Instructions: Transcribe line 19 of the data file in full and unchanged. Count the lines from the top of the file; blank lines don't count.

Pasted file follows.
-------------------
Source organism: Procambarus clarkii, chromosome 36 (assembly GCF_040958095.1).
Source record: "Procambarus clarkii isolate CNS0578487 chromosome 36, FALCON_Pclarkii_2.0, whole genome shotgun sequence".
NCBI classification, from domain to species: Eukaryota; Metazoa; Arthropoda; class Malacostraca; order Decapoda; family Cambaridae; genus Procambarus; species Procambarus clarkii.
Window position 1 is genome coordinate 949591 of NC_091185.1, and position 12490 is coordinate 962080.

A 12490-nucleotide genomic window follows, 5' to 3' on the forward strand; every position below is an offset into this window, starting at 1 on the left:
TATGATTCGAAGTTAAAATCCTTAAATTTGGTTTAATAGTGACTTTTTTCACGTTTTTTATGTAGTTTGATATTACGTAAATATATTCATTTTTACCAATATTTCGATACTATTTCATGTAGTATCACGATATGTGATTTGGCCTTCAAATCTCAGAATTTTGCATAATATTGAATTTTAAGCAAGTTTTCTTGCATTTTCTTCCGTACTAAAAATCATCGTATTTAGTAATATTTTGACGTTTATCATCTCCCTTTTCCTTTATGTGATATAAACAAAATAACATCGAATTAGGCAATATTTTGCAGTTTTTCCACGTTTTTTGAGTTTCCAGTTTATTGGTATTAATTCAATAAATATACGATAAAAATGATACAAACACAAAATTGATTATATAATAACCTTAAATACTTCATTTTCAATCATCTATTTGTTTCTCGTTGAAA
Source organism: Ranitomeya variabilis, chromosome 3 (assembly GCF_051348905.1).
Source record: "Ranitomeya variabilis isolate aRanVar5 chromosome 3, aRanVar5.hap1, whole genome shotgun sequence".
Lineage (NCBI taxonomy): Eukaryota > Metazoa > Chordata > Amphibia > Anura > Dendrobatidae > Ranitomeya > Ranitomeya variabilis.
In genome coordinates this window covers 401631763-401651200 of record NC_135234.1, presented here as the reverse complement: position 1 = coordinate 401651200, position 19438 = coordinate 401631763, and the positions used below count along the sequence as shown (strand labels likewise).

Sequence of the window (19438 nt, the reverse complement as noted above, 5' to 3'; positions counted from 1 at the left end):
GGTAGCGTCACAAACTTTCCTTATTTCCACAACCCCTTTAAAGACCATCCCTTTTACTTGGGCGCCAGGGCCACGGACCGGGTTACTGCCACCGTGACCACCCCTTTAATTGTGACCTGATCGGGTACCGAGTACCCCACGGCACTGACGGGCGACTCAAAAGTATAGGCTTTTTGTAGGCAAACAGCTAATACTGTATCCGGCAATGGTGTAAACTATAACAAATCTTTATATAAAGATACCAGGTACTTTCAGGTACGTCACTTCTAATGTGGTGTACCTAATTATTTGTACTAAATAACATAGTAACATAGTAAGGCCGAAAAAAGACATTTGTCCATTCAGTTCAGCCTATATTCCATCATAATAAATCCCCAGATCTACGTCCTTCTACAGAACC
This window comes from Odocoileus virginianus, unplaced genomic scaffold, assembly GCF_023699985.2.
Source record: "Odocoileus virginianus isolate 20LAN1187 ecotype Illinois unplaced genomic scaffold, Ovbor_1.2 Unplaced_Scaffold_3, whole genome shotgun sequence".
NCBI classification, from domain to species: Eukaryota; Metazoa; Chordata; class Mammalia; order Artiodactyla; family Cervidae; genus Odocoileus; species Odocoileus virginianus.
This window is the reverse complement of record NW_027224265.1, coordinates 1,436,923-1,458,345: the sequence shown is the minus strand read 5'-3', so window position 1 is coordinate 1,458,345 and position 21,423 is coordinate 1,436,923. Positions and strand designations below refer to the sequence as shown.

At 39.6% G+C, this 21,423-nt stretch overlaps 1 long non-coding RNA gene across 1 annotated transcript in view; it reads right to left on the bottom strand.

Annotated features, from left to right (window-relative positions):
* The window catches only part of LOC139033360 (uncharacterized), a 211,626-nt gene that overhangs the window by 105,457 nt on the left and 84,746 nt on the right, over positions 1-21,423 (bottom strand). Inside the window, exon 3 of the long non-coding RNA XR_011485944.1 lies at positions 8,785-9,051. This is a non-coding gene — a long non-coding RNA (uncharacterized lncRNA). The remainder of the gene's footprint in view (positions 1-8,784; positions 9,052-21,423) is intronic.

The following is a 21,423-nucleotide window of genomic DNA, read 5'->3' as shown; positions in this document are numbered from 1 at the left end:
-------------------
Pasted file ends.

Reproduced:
* The window catches only part of LOC139033360 (uncharacterized), a 211,626-nt gene that overhangs the window by 105,457 nt on the left and 84,746 nt on the right, over positions 1-21,423 (bottom strand). Inside the window, exon 3 of the long non-coding RNA XR_011485944.1 lies at positions 8,785-9,051. This is a non-coding gene — a long non-coding RNA (uncharacterized lncRNA). The remainder of the gene's footprint in view (positions 1-8,784; positions 9,052-21,423) is intronic.